Jason Heyward Says All the Right Things While Speaking with St. Louis Media

Jason Heyward

The St. Louis Cardinals made their biggest offseason move to date when they completed a trade with the Atlanta Braves that brought outfielder Jason Heyward to St. Louis.

Largely quiet since that transaction, Heyward attended the club’s annual fan event, Winter Warm-Up, and spoke with the media while he was there. The media and the fans have been anxious to speak with the young man.

There are numerous questions that linger around the upcoming season and his relationship with the team. Heyward enters 2015 on the last year of his contract, after which he will be able to test the market as a free agent. As far as his value is concerned, he has found himself in the middle of the lineup as well as at the top.

Will he extend his contract? Where would he prefer to hit in the lineup? What are his early impressions of St. Louis?

Heyward seemed to provide some guarded and well-thought-out answers to these questions, via Matt Whitener  here on I-70 Baseball and other members of the media.

Manager Mike Matheny spoke with Rick Hummel of the St. Louis Post-Dispatch just before the new year about various topics, including where Heyward might hit in the lineup. Matheny shared with Hummelthat his early feeling is that Heyward will hit second behind leadoff hitter Matt Carpenter.

Hitting second may be a good compromise between the player and the team. Heyward stressed that he would hit where the team felt he was the best fit. However, he also took time to note that he has trained to be a run-producer far more than a table-setter. Whitener shared Heyward‘s thoughts on the subject:

I don’t know yet because I haven’t been in the lineup, but I was developed as a guy in the middle of the lineup. I made it to the Major Leagues with some success in the area as well, but I have been asked to do some different things at certain times, but I am a team player so I will fit right in where I am asked to be.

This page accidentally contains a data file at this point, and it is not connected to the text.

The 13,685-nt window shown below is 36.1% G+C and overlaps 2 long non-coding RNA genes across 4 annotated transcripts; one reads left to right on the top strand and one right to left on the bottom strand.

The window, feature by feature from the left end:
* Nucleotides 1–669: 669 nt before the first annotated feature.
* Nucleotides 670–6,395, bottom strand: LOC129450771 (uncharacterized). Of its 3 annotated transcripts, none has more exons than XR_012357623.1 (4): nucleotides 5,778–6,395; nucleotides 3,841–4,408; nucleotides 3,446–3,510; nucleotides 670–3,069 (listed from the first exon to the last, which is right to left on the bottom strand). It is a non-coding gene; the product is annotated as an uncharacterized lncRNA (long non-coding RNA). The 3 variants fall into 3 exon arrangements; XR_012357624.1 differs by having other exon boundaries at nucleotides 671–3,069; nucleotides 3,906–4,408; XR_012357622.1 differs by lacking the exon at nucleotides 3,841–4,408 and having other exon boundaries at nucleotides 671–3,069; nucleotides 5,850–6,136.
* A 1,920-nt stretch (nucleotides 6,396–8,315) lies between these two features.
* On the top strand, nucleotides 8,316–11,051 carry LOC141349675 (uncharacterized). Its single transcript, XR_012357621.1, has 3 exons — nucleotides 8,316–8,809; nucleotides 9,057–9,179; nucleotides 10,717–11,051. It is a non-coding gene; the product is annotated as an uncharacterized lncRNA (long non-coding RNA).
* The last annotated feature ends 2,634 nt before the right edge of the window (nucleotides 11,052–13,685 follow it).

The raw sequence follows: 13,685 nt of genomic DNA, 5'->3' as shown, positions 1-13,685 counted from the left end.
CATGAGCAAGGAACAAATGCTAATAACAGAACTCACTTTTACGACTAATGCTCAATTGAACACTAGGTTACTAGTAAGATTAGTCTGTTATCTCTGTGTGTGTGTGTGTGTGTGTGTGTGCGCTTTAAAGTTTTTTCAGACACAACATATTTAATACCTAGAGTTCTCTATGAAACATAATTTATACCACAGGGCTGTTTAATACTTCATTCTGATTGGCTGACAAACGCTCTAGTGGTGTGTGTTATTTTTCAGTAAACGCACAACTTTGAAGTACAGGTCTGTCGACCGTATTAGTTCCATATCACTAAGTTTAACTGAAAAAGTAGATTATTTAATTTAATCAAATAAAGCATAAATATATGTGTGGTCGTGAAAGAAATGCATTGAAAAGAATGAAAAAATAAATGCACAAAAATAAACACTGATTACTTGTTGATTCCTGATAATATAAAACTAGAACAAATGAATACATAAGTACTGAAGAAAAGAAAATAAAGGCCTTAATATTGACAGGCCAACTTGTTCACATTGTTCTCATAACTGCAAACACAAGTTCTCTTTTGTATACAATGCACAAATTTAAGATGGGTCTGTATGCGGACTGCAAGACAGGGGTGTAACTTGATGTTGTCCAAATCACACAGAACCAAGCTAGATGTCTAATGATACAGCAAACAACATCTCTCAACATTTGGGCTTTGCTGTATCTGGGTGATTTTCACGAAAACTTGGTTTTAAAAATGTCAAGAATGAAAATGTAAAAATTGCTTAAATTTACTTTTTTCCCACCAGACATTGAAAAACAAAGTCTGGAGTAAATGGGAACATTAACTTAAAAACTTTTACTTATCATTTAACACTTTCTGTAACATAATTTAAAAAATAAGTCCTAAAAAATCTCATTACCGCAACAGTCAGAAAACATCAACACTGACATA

Heyward has had success in the second spot in the order in Atlanta, as Hummel pointed out. It allows the outfielder to approach an at-bat with a run-producing mindset while still placing importance on reaching base in front of the middle of the lineup. In St. Louis,Heyward would find himself hitting behind a very productive leadoff hitter in Carpenter and a consistent run-producer in Matt Holliday, a spot many players would welcome.

During the conversation with the media, Heyward also shared his early thoughts on St. Louis and how that can come into play when looking at his soon-to-expire contract. The Cardinals have been down that path before, bringing players like Mark McGwire, Larry Walker and even Holliday to the team and allowing them to experience the environment firsthand. It has worked well in the past and could again, as Heyward noted:

I can’t say how it is going play out right now, I am just looking forward to getting settled in with my teammates and fitting in. I think the goal for me and everybody involved is to be playing in October and going for a World Series, so if all of that takes care of itself a lot of good things will come from it and no negatives.

I hope I love it so much I don’t want to leave. I feel like if I love it that much it is a good fit.

It’s a very politically correct statement. Heyward won’t commit to working out an extension right away. He says all the right things that fans want to hear. He wants to experience playing in St. Louis and wants to focus on the task at hand. Those are all respectable comments that let fans know that he is open to a contract extension even if it is not his focus right now.

The team likely feels the same way. They traded for him with an eye on 2015 and the possibility of something longer. However, the team wants to “fall in love with” the player as much as he wants to fall for the city.

A productive year for Jason Heyward could answer a lot of questions for both the team and the player. A season with poor results may cause the team and player to part after only one season.

Heyward is saying all the right things to the media. Soon it will be time for his play on the field to do the majority of the talking.

Bill Ivie is the founder of I-70 Baseball.
Follow him on Twitter to discuss baseball anytime.

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